heard I could avoid tightening the shutter springs by doing this.
The results were mixed, since the bearings can't be reached through the mirror
box, but at least I had managed to disassemble the camera to a much greater
exent than before. I even managed to put it back together again
without any fatal damage.
Meanwhile, I discovered that carrying around a relatively heavy SLR wasn't
something I wanted to do every day. I decided to find an inexpensive,
small camera with manual control and a fast lens for everyday use. The
answer was the Canon Canonet QL-17 GIII. I found one on ebay for around
$30. Minolta makes similar cameras, but the Canonet is far more plentiful
(cheaper). This camera, though it worked, had a problem inside the
lens that made changing shutter speeds or ASA very difficult. While
trying to fix it, I managed to completely destroy the shutter speed control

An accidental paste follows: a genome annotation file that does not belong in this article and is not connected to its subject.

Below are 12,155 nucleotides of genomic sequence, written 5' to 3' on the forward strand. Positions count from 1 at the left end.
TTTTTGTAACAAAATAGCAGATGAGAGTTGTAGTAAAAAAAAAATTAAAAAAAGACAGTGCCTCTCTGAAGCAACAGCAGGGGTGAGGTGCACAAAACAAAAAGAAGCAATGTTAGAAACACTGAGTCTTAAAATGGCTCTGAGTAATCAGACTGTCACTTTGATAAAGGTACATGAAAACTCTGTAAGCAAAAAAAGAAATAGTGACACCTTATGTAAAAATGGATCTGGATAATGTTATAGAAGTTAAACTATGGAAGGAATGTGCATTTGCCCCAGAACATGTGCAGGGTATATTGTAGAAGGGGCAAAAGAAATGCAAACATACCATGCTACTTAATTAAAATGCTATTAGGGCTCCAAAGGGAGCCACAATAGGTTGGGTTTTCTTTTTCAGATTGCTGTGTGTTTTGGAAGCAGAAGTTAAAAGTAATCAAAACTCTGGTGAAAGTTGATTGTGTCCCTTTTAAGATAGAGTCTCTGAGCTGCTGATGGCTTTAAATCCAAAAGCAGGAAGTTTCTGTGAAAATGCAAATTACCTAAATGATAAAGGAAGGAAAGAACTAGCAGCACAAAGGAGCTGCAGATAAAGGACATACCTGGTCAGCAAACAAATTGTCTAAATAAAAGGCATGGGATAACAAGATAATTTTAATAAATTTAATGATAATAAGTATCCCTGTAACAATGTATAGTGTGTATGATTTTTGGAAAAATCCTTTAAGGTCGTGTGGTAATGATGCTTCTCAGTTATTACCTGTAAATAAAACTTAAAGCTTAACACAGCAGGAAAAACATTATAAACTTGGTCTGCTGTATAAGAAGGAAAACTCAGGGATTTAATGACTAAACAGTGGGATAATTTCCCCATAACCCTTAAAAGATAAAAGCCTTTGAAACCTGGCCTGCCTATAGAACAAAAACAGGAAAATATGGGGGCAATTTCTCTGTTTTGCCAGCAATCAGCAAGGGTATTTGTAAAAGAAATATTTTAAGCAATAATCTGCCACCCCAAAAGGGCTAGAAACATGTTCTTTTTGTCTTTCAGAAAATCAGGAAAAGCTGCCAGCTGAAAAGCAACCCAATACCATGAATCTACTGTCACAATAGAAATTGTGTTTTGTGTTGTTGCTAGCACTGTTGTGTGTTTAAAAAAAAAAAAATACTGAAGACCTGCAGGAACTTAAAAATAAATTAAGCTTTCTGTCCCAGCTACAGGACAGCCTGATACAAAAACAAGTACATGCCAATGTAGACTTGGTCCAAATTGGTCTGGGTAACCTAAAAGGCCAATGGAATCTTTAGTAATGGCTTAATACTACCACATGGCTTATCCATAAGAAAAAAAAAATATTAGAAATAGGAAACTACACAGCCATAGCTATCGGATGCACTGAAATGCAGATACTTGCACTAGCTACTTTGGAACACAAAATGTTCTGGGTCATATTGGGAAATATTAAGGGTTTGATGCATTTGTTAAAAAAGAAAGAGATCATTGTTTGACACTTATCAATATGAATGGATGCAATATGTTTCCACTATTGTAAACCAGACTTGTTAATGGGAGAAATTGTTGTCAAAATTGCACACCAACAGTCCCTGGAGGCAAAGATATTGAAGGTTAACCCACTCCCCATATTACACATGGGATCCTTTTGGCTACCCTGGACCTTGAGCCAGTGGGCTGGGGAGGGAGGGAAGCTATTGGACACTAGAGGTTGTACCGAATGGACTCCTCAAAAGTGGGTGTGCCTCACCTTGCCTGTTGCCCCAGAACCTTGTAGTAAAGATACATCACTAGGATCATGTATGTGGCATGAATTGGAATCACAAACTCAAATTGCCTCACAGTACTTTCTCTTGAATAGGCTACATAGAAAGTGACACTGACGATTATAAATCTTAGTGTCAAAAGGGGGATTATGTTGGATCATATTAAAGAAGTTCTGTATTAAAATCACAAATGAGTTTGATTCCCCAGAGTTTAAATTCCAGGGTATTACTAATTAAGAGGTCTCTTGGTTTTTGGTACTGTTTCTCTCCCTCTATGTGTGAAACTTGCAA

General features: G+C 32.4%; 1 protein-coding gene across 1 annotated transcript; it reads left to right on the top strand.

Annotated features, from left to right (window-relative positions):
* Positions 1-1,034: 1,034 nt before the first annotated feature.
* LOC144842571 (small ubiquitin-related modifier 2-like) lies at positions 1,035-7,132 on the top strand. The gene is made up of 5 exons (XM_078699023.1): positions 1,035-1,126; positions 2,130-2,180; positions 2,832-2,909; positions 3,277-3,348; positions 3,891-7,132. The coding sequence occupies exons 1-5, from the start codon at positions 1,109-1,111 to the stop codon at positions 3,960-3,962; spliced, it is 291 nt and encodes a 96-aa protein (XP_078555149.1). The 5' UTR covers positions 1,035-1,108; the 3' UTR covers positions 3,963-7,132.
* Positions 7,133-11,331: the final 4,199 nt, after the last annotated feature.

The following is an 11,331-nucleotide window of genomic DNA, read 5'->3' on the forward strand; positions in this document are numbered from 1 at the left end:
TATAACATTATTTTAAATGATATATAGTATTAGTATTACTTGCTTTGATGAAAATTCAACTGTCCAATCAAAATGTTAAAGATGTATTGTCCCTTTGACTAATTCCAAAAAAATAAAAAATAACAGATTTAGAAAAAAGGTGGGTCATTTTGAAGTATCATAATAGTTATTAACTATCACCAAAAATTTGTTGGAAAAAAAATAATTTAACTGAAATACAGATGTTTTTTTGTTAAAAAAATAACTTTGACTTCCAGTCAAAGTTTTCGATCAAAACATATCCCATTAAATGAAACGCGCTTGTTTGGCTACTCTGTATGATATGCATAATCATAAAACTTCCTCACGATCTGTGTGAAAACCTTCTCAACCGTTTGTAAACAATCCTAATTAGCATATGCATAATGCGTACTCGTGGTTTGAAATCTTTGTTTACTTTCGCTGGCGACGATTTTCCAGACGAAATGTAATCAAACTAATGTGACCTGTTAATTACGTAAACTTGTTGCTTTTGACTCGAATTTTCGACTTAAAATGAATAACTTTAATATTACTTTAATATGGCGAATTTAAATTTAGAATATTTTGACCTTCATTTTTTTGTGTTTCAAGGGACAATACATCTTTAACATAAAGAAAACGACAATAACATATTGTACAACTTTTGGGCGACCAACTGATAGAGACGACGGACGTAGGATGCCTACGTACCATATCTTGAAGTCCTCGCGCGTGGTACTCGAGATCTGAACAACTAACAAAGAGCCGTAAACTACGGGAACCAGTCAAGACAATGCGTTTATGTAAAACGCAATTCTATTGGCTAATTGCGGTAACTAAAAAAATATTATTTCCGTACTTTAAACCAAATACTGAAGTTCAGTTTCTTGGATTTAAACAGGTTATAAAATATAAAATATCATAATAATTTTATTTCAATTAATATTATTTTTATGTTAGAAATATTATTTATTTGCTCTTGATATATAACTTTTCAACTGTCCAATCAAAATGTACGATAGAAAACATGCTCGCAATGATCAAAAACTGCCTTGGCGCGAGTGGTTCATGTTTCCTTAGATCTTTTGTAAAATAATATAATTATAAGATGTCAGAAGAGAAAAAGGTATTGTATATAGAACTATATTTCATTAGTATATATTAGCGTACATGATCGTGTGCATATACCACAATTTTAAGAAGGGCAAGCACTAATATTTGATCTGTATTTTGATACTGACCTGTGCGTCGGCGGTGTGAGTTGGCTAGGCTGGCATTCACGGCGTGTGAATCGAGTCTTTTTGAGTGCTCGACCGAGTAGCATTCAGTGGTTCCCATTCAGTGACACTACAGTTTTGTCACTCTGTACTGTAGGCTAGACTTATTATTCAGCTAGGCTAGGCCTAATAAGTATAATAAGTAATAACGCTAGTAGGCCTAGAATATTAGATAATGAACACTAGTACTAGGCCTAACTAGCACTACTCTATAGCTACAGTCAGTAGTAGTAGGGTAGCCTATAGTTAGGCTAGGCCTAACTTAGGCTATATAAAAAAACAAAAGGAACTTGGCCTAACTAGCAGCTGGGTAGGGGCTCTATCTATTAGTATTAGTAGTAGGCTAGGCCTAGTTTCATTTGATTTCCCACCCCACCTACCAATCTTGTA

mechanism. These cameras are much harder to work on than SRT's, especially
if you need to do something inside the shutter area.
The camera came with a Canonlite flash. The flash was very flakey
at first, but polishing the contacts in the battery compartment solved that
Anyway, I liked the first Canonet, even though it had problems, so I went
in search of another one. I bought another on ebay, for a similar price.
This one had very ugly engraving on the back and bottom. It
worked fine, except for a problem with the battery compartment. I
was able to change the out the battery compartment and engraved pieces with
the parts from the broken camera. It's looking good and has been going
strong, ever since.
Along the way, I heard that the way to lubricate the SRT's shutter, was
by drilling holes in the shaft and use a syringe to get the oil to where
it needed to go. This led me to buy on ebay a sacrificial camera to
experiment on. This camera cost me less than $30.00, including shipping.